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Composting

Composting

Composting is an eco-friendly way to process waste. It has many benefits and can be done at home.

 

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Jennifer Proiett-Fox

Jennifer Proiett-Fox

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Curated Facts

Compost is ready for use when the temperature in the compost pile drops to the temperature of the surrounding air. The developed compost should be a fine crumbly, dark mixture. The pH is usually around 7.5. It should have an earthly smell. You can use compost as soon as it becomes ready. Compost stacked in a pile for later use may loose some of the nutrients through leaching. Old compost is still a good soil conditioner even if some leaching out of the nutrients occurred.

Article: HOME COMPOSTING
Source: HOME COMPOSTING

Compost contains valuable nutrients that could replace or supplement use of commercial fertilizers by homeowners.

Proper home composting of organic garden wastes can reduce air pollution, reduce the volumes at the landfill or incinerator.

Volunteer home composting is the most cost effective method of dealing with the yard and compostable kitchen waste.

Many organic materials which you may have been burning or throwing in the garbage is recyclable by composting. Composting being the most efficient way to divert organic wastes from our county's solid waste stream

Article: HOME COMPOSTING
Source: HOME COMPOSTING

Worms are not a necessary part of composting, though they can be beneficial to the process. Vermicomposting is a form of composting that uses redworms in a specialized composting bin. It is a good way to compost food scraps, paper, and yard waste.

Article: 8 Composting Facts
Source: Environment 911

Things that should never be added to compost are meat, bones, and fatty food wastes, anything that was chemically treated, diseased plants, weeds that could potentially spread to the area where the compost is used, or human and pet feces.

Article: 8 Composting Facts
Source: Environment 911

Acts as a fertilizer and supplies required nutrients that aid the growth of plants
Helps plants build resistance to disease and pests
Breaks down toxins in the soil, and improves its texture
High in humus, improving soil fertility and structure. Humus also improves water retention
Uses waste products to produce soil fertilizer. This also helps in reducing the load on landfills
Save money, because it reduces the plants’ requirement for chemical pesticides and fertilizers

Article: All the Facts about Organ...
Source: DoItYourself.com

Collect a mixture of equal amounts of green and brown ingredients in a bin. The mixture must make a layer at least 2 feet tall. A larger pile is even better. It will help retain the heat and moisture better. Mix the ingredients thoroughly, and water it as you mix. Over time, as the microbes begin to work on the compost, it will warm up. Turn the compost with a pitchfork every couple of weeks. When the mixture does not warm up anymore, stop turning the heap around, and leave it undisturbed. Always ensure that the heap is moist and aerated. Turning the pile aerates the compost.

Organic composting can take anywhere from 6 weeks to a year. The end result will be a condensed, dark brown, earthy substance that is pleasant smelling. For best results, let the compost mature for a couple of months before using it.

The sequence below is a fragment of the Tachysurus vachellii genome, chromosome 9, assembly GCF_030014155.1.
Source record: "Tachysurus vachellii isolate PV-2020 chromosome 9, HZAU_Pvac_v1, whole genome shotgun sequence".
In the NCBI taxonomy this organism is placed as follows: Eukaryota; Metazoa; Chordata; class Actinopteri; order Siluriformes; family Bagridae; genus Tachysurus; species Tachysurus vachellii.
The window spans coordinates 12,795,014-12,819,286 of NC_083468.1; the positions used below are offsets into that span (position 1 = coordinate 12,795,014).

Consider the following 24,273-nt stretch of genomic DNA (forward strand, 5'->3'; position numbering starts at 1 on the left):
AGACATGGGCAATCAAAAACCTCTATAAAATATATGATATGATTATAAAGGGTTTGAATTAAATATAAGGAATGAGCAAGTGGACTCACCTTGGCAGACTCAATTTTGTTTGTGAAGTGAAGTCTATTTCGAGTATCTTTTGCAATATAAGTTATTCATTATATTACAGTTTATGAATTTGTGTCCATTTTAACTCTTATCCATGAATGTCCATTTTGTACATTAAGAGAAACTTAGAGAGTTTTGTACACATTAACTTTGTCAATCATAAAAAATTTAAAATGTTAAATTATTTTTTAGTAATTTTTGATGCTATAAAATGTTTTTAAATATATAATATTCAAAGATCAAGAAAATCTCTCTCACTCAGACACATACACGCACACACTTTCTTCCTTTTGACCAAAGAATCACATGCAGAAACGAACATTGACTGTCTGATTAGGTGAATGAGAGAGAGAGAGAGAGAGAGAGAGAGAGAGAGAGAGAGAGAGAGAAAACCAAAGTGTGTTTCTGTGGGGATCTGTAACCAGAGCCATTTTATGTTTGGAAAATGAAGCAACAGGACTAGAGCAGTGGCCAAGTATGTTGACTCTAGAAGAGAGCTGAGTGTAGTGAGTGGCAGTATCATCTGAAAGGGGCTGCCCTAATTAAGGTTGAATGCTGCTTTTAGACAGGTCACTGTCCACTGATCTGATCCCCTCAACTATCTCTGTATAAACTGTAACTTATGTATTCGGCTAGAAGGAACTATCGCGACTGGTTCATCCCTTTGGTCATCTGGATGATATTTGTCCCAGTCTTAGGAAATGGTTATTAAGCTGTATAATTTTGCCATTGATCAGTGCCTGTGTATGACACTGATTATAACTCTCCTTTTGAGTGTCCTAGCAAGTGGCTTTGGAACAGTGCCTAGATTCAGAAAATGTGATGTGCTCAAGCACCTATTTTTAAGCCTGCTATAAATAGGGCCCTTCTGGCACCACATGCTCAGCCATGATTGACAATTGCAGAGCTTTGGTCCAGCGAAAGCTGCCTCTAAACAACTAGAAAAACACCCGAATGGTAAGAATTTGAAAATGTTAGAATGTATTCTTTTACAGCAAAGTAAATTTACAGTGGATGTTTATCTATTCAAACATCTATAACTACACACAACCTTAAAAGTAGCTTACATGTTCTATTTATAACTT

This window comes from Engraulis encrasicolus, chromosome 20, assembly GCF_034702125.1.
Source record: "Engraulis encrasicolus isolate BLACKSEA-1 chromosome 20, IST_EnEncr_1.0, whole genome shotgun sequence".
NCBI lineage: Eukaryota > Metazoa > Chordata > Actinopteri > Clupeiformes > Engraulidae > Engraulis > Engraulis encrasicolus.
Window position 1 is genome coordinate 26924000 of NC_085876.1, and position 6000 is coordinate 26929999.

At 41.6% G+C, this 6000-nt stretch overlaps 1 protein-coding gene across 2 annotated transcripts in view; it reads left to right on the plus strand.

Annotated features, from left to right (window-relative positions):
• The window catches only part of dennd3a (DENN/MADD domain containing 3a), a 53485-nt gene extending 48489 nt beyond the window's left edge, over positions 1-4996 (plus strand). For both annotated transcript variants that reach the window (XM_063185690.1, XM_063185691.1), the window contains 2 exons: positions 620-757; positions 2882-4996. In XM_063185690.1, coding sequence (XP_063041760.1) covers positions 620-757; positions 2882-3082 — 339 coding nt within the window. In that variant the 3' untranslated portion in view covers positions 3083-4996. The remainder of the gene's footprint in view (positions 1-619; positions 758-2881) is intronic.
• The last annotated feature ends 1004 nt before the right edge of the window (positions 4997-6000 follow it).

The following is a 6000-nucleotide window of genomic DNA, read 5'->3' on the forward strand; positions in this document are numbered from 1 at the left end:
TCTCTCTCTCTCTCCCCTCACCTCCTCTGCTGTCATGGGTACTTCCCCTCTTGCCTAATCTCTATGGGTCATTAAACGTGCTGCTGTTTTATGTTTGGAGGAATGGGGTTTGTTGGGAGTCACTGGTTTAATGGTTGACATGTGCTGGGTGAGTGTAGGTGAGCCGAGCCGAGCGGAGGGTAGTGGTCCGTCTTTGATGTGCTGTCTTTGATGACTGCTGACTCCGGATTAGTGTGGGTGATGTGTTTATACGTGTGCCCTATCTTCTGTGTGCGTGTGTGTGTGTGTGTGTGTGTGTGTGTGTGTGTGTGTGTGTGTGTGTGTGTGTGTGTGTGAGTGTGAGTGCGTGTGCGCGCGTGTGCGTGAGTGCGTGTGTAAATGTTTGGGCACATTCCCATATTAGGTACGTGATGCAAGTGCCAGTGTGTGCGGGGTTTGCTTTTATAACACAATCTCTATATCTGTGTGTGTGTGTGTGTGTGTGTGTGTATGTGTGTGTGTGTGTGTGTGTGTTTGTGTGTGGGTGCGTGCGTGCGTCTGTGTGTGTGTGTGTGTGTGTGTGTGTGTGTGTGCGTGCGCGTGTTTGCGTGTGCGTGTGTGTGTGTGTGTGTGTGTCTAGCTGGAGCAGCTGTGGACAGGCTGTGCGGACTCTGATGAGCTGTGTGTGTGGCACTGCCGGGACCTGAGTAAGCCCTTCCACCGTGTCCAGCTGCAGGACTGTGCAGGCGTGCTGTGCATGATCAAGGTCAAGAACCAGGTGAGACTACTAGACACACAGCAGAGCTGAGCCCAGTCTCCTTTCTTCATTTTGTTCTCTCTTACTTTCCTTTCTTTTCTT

Article: All the Facts about Organ...
Source: DoItYourself.com

Waste materials can be blended to improve the carbon-nitrogen balance and hasten decomposition. For example, leaves are typically in a ratio of 40-80 units of carbons to 1 unit of nitrogen. Although leaves will compost slowly by themselves, they can benefit from additional nitrogen. Mixing leaves with a high nitrogen waste, such as grass clippings, manure, or nitrogen fertilizer will accelerate the decomposition process. Adding one part grass clippings to three parts leaves, or two pounds of nitrogen fertilizer to a cubic yard of leaves, will balance these nutrients and help composting proceed in the shortest possible time. The table below presents estimates of the C:N ratios of various compostable materials.

Article: Municipal Yard Waste Comp...
Source: Municipal Yard Waste Comp...

Composting is an aerobic process, which means it occurs in the presence of oxygen. Oxygen is provided in two ways:

by turning the compost, either by front-end loader or a specialized compost turner;
by building the pile correctly, so surface air can diffuse into the center.

Article: Municipal Yard Waste Comp...
Source: Municipal Yard Waste Comp...

Compost is mature and ready to use when it looks crumbly and has an earthy smell. It can then be dug into the top-soil of garden beds or spread as a mulch under trees and bushes. Compost also makes a very good potting mix for houseplants or seedling trays.

Article: Enviro Facts - Compost
Source: Enviro Facts - Compost

By composting your organic waste you are returning nutrients back into the soil in order for the cycle of life to continue. Finished compost looks like soil–dark brown, crumbly and smells like a forest floor.

Article: What is Composting?
Source: San Mateo County RecycleW...

Compost is the end product of the composting process. Composting is a cheap, effective and environmentally friendly method of producing compost from various materials such as food waste, manure, worms, pet waste, paper, grass, newspaper, coffee grounds, etc. into usable fertilizer.

Article: Composting For Kids
Source: Com
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